Life among the trees: Harrison Barnes on the Warriors' small-ball defense
“Who are you guarding?” Randolph finally asked.
“You,” Barnes said.
“Seriously?” Randolph asked.
Barnes smiles at the memory. “He was shocked because it’s like, ‘If you’re guarding me then somebody else should be wide open.’ But then he can’t find that guy.’”
One can understand Randolph’s confusion. Here he was, one of the best low-post players in the league, being guarded by a wiry wing ceding maybe 50 pounds.
Offended, Randolph set to work, going at Barnes while narrating the action. “Z-Bo is probably the only person I’ve ever met who talks trash to you while he’s shooting the ball,” says Barnes. “He kept saying, ‘C’mere little fella!’ and ‘Hold this, little fella!’ And he’d say it as he was shooting a jump hook.”
Regardless, the Warriors’ gambit worked—in this case with Andrew Bogut playing a roving help defense role—just as the team’s unconventional defensive schemes have so often this season.
Sometimes, the 6’8” Barnes is the tallest player on the court, with 6’7” Draymond Green playing center. Sometimes all five players switch on pick-and-rolls. Sometimes they play Bogut alongside a bunch of skinny perimeter specialists. The Warriors will go small against small units but also against big ones, as they did in Game 2 against Houston, when Green guarded Dwight Howard straight up for stretches.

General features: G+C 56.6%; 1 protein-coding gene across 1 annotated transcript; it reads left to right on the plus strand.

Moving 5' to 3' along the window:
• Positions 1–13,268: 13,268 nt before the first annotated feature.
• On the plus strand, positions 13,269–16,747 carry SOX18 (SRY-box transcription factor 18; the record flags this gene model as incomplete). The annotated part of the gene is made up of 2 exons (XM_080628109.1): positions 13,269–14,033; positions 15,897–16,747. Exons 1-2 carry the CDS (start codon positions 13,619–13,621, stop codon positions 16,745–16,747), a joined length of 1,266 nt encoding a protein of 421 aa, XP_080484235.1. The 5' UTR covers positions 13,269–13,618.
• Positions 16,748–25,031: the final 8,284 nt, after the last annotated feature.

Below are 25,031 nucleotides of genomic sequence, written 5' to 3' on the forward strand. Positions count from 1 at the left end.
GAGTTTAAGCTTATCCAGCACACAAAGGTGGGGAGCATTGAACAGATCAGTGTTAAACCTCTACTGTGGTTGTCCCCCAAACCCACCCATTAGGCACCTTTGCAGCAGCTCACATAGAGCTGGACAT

Of course, the Warriors are uniquely equipped to pull off these schemes, stocked with a bevy of long, smart defenders and a rim protector, Bogut, who cleans up a lot of mistakes when he’s in the game. Even so, the system only works if the wings can do a credible job of holding their own in the paint, both straight up and on switches. It’s not something players like Barnes ever anticipated doing in the NBA. After all, what small forward expects to guard Marc Gasol or Z-Bo?
In Barnes’ case, the team chose him for a reason. Warriors assistant coach Luke Walton, who is 6’8” and maybe 250 or so these days, often works with players in the post during and after practices, banging and bumping away. All the while, he’s gauging who possesses Skinny Guy Strength and who doesn’t. “There are only so many wings that can guard the post,” says Walton. “You have to be very strong.”
Over the years, Walton has been surprised at who qualifies. Trevor Ariza, for example. “When I first played with Trevor in L.A. he looked skinny so I thought I’d get him down there early. But he’s got that wiry strength so I was like, ‘OK, I got to change my game plan.’ As opposed to other guys, you hit them once and you can feel them, a little light.” Another player on the Lakers surprised him as well. “I remember the first time I tried to post Derek Fisher up, he almost broke my back. I was like ‘OK, I’m going to leave Fish alone.’”
From the start, the Warriors staff realized Barnes was one of those guys. “He’s not only very strong, to the core strong, but he’s very quick,” says Walton. “So he can use that to his advantage too. We feel like big guys battling against Harrison, as strong as he is, isn’t as much of an advantage as them trying to guard Harrison on the other end with how quick he is and shooting from the outside.”